Washington, DC—The Animal Welfare Institute (AWI) recently awarded Refinement Grants to four individuals who are developing or testing new and creative ways to improve the welfare of animals in research.
Since its founding in 1951, AWI has encouraged laboratory personnel to provide animals with comfortable housing and the opportunity to engage in species-typical behaviors, while sparing them needless suffering. Each year, AWI awards individual grants of up to $10,000 to develop and demonstrate innovative methods of refinement to the housing or care of animals in research to better their lives. This year’s grantees are:
- Jouvay Pantophlet, laboratory animal technician at CUNY’s College of Staten Island, for assessing whether recycled newspaper pulp used to create burrowing structures for naked mole rats is safe for the animals long-term.
- Lace Lively, senior research assistant at Texas Biomedical Research Institute, for studying compassion fatigue among laboratory animal professionals who work with nonhuman primates housed alone or in social groups.
- Maya Bodnar, research assistant at the University of British Columbia, for investigating the use of lower concentrations of isoflurane, an inhalant anesthetic, administered using the drop method and paired with a sedative to limit distress caused by the induction of anesthesia in mice used in research.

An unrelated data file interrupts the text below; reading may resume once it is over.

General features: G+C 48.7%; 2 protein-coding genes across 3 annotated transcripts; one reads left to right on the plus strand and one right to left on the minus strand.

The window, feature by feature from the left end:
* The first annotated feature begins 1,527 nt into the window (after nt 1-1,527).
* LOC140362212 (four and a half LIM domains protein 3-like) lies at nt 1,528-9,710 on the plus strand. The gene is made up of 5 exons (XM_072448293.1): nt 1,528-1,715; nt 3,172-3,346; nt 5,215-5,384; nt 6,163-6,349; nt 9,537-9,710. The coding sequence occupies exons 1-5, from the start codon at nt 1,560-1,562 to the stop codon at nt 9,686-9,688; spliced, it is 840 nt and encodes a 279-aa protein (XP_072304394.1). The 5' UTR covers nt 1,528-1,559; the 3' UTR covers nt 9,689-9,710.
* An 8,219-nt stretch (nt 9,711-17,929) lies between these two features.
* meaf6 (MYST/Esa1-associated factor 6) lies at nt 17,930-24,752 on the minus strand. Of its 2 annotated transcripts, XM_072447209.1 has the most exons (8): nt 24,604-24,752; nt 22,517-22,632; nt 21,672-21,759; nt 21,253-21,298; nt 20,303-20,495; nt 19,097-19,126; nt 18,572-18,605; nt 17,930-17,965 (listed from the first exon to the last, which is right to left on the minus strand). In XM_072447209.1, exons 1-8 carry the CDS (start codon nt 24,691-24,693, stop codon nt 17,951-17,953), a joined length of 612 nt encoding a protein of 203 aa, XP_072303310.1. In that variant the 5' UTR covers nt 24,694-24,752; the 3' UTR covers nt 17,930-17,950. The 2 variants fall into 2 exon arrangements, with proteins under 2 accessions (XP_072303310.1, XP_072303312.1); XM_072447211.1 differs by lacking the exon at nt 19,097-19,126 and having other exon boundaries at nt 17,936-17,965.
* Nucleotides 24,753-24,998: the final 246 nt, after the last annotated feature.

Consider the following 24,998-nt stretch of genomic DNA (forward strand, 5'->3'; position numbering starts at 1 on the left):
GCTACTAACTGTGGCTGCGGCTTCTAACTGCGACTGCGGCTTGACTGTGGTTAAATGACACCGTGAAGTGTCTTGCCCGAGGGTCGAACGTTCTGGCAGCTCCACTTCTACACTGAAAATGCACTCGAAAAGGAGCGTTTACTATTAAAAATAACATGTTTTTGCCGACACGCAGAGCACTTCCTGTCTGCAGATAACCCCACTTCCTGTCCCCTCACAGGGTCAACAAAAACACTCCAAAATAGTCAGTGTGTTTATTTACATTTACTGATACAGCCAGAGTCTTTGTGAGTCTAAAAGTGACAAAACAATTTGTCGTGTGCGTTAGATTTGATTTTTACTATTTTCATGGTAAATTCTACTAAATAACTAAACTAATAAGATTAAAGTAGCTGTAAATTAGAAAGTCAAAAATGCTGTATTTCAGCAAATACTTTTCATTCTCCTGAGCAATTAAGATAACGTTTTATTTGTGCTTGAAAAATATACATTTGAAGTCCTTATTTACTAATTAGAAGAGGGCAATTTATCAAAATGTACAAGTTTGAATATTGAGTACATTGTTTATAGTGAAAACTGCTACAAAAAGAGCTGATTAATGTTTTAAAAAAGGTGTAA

- Raymond Vagell, doctoral candidate at Texas State University, for evaluating the stress response of captive ruffed lemurs during cognitive tests using saliva samples instead of invasive blood draws.
Applications for the 2023 Refinement grant cycle will be available starting in August.
Marjorie Fishman, Animal Welfare Institute
[email protected], (202) 446-2128
The Animal Welfare Institute (awionline.org) is a nonprofit charitable organization founded in 1951 and dedicated to reducing animal suffering caused by people. AWI engages policymakers, scientists, industry, and the public to achieve better treatment of animals everywhere—in the laboratory, on the farm, in commerce, at home, and in the wild. Follow us on Facebook, Twitter, and Instagram for updates and other important animal protection news.